Remanufacturing was defined as a process of returning the used product to its original performance. And, it is required that performance specification of the remanufactured product should be equivalent to or even better than that of the new one. Remanufacturing engineering generally refers to the related techniques or engineering activities to remanufacture the waste products, which regards product life cycle theory as instructions and performance upgrading as goals, with rules of energy-saving environment conservation-good quality-high efficiency by using advanced processing techniques [1]. It can bring great economic and social benefits on sources and environment to the world and has become an important way for sustainable society development [13].

Figure 1 shows the main procedures of used equipment remanufacturing process, which generally involves many steps such as disassembling, cleaning, detecting and assessing of the used components, remanufacturing, examining and reassembling of the remanufactured equipment. It also reveals that remanufacturing is supported by a series of relevant techniques during the whole process.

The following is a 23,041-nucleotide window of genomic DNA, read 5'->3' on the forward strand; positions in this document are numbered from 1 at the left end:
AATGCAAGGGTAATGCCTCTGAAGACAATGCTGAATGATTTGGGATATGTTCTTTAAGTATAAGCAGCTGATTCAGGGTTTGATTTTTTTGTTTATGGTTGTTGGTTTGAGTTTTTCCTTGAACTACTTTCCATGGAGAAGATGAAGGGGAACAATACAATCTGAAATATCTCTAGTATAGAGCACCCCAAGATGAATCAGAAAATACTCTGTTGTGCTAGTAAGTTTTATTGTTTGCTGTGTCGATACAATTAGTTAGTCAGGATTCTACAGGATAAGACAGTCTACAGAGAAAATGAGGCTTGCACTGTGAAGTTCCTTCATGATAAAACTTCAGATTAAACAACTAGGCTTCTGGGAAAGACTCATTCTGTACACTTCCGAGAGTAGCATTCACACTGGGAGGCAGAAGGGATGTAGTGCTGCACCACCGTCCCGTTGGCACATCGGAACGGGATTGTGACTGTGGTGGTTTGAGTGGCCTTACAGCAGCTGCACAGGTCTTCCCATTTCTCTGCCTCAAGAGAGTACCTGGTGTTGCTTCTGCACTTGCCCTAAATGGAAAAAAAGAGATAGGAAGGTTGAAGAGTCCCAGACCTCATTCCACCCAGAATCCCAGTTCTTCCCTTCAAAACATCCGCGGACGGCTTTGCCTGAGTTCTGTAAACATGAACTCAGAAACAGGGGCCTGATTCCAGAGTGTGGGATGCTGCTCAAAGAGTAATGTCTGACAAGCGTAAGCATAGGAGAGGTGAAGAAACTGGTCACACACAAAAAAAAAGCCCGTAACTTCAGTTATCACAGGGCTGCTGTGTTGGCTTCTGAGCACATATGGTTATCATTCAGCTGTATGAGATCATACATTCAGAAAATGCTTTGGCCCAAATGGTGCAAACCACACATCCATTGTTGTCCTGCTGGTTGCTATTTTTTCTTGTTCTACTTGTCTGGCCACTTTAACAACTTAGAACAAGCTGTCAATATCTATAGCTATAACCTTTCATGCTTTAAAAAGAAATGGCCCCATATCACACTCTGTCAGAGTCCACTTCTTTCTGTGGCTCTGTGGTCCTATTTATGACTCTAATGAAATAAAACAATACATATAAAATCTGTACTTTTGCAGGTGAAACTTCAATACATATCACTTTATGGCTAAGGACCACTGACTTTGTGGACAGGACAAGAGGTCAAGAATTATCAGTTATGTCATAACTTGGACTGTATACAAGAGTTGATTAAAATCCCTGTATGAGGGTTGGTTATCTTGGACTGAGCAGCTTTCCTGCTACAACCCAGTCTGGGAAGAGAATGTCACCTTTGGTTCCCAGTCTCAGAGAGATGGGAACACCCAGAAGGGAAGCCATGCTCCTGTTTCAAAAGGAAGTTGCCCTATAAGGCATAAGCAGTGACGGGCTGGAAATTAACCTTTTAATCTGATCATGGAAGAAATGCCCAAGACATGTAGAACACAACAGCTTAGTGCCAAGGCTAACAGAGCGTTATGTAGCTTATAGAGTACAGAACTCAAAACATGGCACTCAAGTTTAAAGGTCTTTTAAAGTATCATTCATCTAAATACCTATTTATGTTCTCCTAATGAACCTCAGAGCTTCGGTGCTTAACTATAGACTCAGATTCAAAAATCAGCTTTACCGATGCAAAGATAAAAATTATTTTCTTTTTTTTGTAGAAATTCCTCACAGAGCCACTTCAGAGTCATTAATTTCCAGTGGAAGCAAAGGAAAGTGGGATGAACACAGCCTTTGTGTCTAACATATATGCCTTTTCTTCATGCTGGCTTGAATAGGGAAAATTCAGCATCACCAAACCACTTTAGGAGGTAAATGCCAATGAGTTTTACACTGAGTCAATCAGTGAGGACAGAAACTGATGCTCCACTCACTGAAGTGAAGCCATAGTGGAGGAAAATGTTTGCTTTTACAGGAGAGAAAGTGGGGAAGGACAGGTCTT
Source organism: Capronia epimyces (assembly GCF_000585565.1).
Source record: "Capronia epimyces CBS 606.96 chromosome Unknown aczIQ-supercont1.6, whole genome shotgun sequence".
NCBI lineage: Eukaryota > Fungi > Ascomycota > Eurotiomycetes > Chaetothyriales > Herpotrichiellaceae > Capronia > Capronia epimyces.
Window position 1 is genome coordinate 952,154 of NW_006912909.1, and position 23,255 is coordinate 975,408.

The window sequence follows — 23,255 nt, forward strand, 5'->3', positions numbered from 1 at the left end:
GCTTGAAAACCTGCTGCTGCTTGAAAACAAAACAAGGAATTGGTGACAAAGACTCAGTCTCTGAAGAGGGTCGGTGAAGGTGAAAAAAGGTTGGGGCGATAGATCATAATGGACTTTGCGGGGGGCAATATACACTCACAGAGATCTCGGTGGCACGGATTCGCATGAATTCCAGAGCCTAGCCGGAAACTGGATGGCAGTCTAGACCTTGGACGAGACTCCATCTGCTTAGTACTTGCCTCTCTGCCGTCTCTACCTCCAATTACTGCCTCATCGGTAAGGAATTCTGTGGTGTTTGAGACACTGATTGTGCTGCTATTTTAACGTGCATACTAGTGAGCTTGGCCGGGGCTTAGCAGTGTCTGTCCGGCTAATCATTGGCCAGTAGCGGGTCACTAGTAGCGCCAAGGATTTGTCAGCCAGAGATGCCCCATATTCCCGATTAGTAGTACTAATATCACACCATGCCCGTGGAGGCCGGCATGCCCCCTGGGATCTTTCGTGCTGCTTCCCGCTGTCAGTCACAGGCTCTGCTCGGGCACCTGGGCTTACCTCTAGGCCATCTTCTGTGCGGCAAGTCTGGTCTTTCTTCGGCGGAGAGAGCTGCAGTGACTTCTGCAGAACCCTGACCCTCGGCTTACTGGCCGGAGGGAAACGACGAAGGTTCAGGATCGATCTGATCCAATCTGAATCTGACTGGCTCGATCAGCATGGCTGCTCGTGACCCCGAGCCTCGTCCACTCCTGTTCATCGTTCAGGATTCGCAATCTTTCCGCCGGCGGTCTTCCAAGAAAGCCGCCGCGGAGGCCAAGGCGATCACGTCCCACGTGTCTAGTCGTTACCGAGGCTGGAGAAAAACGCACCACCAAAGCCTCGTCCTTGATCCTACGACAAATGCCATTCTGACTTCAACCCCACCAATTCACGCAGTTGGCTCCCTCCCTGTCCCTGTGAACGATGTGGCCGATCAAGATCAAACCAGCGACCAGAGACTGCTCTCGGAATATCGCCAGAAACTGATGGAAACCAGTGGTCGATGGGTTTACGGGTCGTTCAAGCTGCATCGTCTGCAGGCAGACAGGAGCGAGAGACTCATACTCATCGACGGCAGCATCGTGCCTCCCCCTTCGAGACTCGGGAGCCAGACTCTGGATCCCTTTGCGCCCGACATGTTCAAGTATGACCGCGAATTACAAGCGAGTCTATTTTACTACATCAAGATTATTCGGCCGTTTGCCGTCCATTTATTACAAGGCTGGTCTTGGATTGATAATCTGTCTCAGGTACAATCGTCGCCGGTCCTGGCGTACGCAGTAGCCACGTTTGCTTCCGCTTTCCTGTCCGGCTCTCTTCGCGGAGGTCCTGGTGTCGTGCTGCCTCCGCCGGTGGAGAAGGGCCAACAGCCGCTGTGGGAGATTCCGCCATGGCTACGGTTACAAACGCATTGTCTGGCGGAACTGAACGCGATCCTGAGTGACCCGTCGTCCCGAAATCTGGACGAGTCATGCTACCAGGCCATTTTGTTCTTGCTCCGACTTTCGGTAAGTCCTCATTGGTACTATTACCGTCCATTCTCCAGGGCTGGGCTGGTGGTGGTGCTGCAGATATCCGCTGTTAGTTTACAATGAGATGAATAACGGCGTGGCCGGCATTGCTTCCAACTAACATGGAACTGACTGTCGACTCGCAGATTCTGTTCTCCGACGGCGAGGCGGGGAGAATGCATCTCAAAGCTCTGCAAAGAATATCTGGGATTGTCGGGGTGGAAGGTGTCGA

Figure 1.

General procedures of mechanism remanufacturing.

The remanufacturing forming procedure is of great importance to the quality of the remanufactured parts, which is also an obvious characteristic to distinguish remanufacturing production from manufacturing. As an advanced remanufacturing technology, laser remanufacturing can restore geometrical size and upgrade performance of the worn components with high productivity and little distortion, using laser cladding, laser welding, laser sintering or other laser-related processing methods [4, 5]. It has shown great benefits to the society for its successful applications over the last decade. More and more institutes, enterprises and industry sectors show great attentions to laser remanufacturing.